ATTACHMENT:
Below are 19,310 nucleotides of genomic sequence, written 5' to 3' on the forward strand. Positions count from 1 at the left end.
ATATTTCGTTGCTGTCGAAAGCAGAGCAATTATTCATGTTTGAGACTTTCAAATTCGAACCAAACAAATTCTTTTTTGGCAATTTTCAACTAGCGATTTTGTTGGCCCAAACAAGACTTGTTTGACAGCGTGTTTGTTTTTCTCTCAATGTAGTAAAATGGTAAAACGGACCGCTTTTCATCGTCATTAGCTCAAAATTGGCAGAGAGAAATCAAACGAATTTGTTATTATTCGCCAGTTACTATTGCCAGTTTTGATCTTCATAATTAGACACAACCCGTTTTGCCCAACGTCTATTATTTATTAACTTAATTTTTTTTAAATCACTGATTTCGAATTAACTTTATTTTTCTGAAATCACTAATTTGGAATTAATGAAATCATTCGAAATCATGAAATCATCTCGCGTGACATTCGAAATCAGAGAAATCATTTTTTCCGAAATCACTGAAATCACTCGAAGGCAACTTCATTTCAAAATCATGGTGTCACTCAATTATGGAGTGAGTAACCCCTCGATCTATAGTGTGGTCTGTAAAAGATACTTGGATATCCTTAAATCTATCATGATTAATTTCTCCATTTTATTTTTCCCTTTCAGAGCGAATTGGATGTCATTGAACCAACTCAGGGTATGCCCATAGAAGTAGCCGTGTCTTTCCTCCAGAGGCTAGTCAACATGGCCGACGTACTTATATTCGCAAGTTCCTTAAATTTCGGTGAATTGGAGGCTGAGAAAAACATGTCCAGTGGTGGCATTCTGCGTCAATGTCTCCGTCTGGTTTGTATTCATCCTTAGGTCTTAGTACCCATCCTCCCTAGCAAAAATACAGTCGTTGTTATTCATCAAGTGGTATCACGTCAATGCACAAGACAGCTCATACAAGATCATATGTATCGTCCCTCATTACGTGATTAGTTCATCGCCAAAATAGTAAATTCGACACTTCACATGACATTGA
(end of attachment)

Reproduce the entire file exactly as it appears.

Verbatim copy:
Below are 19,310 nucleotides of genomic sequence, written 5' to 3' on the forward strand. Positions count from 1 at the left end.
ATATTTCGTTGCTGTCGAAAGCAGAGCAATTATTCATGTTTGAGACTTTCAAATTCGAACCAAACAAATTCTTTTTTGGCAATTTTCAACTAGCGATTTTGTTGGCCCAAACAAGACTTGTTTGACAGCGTGTTTGTTTTTCTCTCAATGTAGTAAAATGGTAAAACGGACCGCTTTTCATCGTCATTAGCTCAAAATTGGCAGAGAGAAATCAAACGAATTTGTTATTATTCGCCAGTTACTATTGCCAGTTTTGATCTTCATAATTAGACACAACCCGTTTTGCCCAACGTCTATTATTTATTAACTTAATTTTTTTTAAATCACTGATTTCGAATTAACTTTATTTTTCTGAAATCACTAATTTGGAATTAATGAAATCATTCGAAATCATGAAATCATCTCGCGTGACATTCGAAATCAGAGAAATCATTTTTTCCGAAATCACTGAAATCACTCGAAGGCAACTTCATTTCAAAATCATGGTGTCACTCAATTATGGAGTGAGTAACCCCTCGATCTATAGTGTGGTCTGTAAAAGATACTTGGATATCCTTAAATCTATCATGATTAATTTCTCCATTTTATTTTTCCCTTTCAGAGCGAATTGGATGTCATTGAACCAACTCAGGGTATGCCCATAGAAGTAGCCGTGTCTTTCCTCCAGAGGCTAGTCAACATGGCCGACGTACTTATATTCGCAAGTTCCTTAAATTTCGGTGAATTGGAGGCTGAGAAAAACATGTCCAGTGGTGGCATTCTGCGTCAATGTCTCCGTCTGGTTTGTATTCATCCTTAGGTCTTAGTACCCATCCTCCCTAGCAAAAATACAGTCGTTGTTATTCATCAAGTGGTATCACGTCAATGCACAAGACAGCTCATACAAGATCATATGTATCGTCCCTCATTACGTGATTAGTTCATCGCCAAAATAGTAAATTCGACACTTCACATGACATTGA